Local vendors sell art, pastries at farmer’s market on campus
Kathryn Muchnick | Friday, September 15, 2023
Student Government hosted their own version of the South Bend farmer’s market Thursday afternoon, featuring vendors from the South Bend area.
Anna Jang, student government’s director of community engagement, said the goal of the market is to expose Notre Dame students to local businesses.
“We did contact a lot of different businesses in the South Bend area, and then these wonderful vendors got back to us. And they get to keep 100% of their proceeds,” Jang said.
In addition to local vendors, Downtown South Bend, a nonprofit organization that partners with the city to put on events downtown, had a booth to tell students about opportunities in the area. Quinn McKenna, who graduated from Notre Dame last year and organized the first farmer’s market on campus, now works at Downtown South Bend.
“Over the last like 15 years, we’ve just seen a ridiculous transformation in South Bend and downtown South Bend especially. It’s just a really vibrant city, a beautiful place to be,” McKenna said. “And there’s so much that goes on that people don’t know about.”
While studying at Notre Dame, McKenna said she noticed that students usually engage with South Bend in a service partnership.
“There’s so many awesome businesses, so many cool restaurants, coffee shops, that sort of thing. I think the goal of this student [government] department, in particular, is so awesome because they want Notre Dame students to engage with the community in a non-service context,” she said.
For students looking to explore downtown, McKenna recommended Cloud Walking Coffee or First Fridays, an event for which the city blocks off the 100 block of Michigan street to feature live music, dining, retail specials and more.
Four other vendors, some of which also own booths at the South Bend farmers market, sold food or merchandise Thursday.
Trudy Mark bakes kieflies, a traditional Hungarian pastry, for her South Bend farmer’s market booth called Mom’s Kieflies.
In 2015, after hearing that a few of the bakery spots were closing at the farmer’s market, she decided to start selling kieflies during the holidays.
“We took them in on a Saturday, and we were sold out by 11 a.m. So we took them in again the next Saturday … and we were sold out by one,” Mark said. “Ever since then, we’ve been just generally building over the years, and now I own a booth that I’ve had for five years.”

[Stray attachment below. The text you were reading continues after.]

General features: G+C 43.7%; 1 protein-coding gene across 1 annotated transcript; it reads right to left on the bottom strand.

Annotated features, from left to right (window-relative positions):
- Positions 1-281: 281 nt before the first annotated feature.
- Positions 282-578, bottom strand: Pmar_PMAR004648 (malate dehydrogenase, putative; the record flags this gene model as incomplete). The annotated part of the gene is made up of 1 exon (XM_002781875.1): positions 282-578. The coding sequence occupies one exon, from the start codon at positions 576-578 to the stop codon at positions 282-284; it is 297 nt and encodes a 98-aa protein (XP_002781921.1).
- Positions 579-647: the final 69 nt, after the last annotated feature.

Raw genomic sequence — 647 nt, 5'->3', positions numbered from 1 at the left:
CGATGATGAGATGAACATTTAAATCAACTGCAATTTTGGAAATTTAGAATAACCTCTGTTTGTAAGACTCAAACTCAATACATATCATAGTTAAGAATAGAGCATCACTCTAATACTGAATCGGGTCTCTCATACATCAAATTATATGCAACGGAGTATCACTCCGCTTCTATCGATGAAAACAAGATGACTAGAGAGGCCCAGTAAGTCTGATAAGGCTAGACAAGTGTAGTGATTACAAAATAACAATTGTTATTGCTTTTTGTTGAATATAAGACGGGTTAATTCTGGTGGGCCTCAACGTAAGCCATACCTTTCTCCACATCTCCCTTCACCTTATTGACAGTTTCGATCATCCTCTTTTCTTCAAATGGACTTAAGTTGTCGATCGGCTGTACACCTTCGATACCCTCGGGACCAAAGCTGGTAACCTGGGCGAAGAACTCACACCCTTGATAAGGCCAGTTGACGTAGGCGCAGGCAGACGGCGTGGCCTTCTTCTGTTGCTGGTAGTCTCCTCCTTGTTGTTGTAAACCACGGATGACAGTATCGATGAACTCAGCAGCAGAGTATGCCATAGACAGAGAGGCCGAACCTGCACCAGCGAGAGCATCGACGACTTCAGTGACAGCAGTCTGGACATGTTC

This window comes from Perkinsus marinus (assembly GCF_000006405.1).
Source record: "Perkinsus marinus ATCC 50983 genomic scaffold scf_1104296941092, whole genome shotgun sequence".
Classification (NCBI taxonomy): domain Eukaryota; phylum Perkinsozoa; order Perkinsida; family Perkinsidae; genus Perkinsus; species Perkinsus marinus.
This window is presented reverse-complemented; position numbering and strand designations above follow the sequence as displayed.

Mark inherited the family recipe for kieflies and runs Mom’s Kieflies with her family.
“It means [a lot] for me … to have my family working all together,” Mark said. “My daughter helps with the Facebook, and she’ll roll dough. My son sells out of Mishawaka farmer’s market, and he rolls the dough. My grandkids do the stickers and cards sometimes and help out too. So it’s just a family affair.”
Jenna Trethewey was also at the farmer’s market, operating her shop. The Olive Tale sells handmade jewelry, and customers can order customized jewelry with lines from their favorite books.
“I started my jewelry business over three and a half years ago. I went sober, and I needed something to do to keep my mind busy and my hands off the bottle, so I started messing around with jewelry,” Trethewey said.
The Olive Tale is a regular vendor at the New Buffalo farmer’s market in Michigan, and Trethewey also sells at art-focused events in South Bend.
Early in the afternoon, a GrubHub robot on the way to deliver an order knocked over her tent, and it ripped while Trethewey was parking her car. Despite the mishap, though, she said the students were enthusiastic about her art and the music was “fab.”
Shaina Poland was also selling jewelry and authentic gemstone accessories for her booth Gems of Pride.
“I do sell at the Mishawaka farmer’s market as well as the South Bend one,” Poland said. “It’s actually been really fun selling to students because a lot of my styles are more geared towards a younger demographic, and so it’s nice to be able to do a pop-up where it’s a good fit for me and my artwork.”
Daniel Jung, student body president, said he hopes the market helped students realize how much variety South Bend can offer.
“I mean, we’re all about community building at student government, and we see the South Bend community as part of the Notre Dame community,” Jung said. “For us to be able to reach out to them and for them to be so gracious to come here, it really speaks volumes about this collaboration, this partnership and we’re really excited to continue going forward.”